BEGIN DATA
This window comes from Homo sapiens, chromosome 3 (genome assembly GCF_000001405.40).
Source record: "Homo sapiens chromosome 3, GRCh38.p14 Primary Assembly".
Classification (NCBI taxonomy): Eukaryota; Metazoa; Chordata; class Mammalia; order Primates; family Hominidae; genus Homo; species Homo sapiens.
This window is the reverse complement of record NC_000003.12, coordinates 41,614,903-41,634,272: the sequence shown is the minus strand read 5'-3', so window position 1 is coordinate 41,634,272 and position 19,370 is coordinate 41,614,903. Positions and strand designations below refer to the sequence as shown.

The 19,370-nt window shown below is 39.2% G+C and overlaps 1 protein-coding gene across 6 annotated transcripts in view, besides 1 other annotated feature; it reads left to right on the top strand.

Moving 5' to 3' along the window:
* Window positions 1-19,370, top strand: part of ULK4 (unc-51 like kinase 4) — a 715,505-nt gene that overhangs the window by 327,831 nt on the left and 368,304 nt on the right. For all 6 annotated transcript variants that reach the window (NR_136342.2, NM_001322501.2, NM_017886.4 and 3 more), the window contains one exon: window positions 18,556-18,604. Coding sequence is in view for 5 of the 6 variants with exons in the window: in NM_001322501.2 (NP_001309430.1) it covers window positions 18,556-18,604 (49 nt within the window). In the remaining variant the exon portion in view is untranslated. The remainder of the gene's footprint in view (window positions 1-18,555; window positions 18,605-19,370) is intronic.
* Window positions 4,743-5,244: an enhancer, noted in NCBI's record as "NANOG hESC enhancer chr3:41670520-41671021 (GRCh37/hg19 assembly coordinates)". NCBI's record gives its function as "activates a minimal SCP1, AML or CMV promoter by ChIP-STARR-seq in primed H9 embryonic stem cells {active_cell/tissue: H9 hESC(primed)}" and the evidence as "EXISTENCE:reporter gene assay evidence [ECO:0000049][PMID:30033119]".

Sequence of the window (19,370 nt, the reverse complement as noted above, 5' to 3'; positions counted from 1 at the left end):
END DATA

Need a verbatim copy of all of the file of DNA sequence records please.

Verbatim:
This window comes from Homo sapiens, chromosome 3 (genome assembly GCF_000001405.40).
Source record: "Homo sapiens chromosome 3, GRCh38.p14 Primary Assembly".
Classification (NCBI taxonomy): Eukaryota; Metazoa; Chordata; class Mammalia; order Primates; family Hominidae; genus Homo; species Homo sapiens.
This window is the reverse complement of record NC_000003.12, coordinates 41,614,903-41,634,272: the sequence shown is the minus strand read 5'-3', so window position 1 is coordinate 41,634,272 and position 19,370 is coordinate 41,614,903. Positions and strand designations below refer to the sequence as shown.

The 19,370-nt window shown below is 39.2% G+C and overlaps 1 protein-coding gene across 6 annotated transcripts in view, besides 1 other annotated feature; it reads left to right on the top strand.

Moving 5' to 3' along the window:
* Window positions 1-19,370, top strand: part of ULK4 (unc-51 like kinase 4) — a 715,505-nt gene that overhangs the window by 327,831 nt on the left and 368,304 nt on the right. For all 6 annotated transcript variants that reach the window (NR_136342.2, NM_001322501.2, NM_017886.4 and 3 more), the window contains one exon: window positions 18,556-18,604. Coding sequence is in view for 5 of the 6 variants with exons in the window: in NM_001322501.2 (NP_001309430.1) it covers window positions 18,556-18,604 (49 nt within the window). In the remaining variant the exon portion in view is untranslated. The remainder of the gene's footprint in view (window positions 1-18,555; window positions 18,605-19,370) is intronic.
* Window positions 4,743-5,244: an enhancer, noted in NCBI's record as "NANOG hESC enhancer chr3:41670520-41671021 (GRCh37/hg19 assembly coordinates)". NCBI's record gives its function as "activates a minimal SCP1, AML or CMV promoter by ChIP-STARR-seq in primed H9 embryonic stem cells {active_cell/tissue: H9 hESC(primed)}" and the evidence as "EXISTENCE:reporter gene assay evidence [ECO:0000049][PMID:30033119]".

Sequence of the window (19,370 nt, the reverse complement as noted above, 5' to 3'; positions counted from 1 at the left end):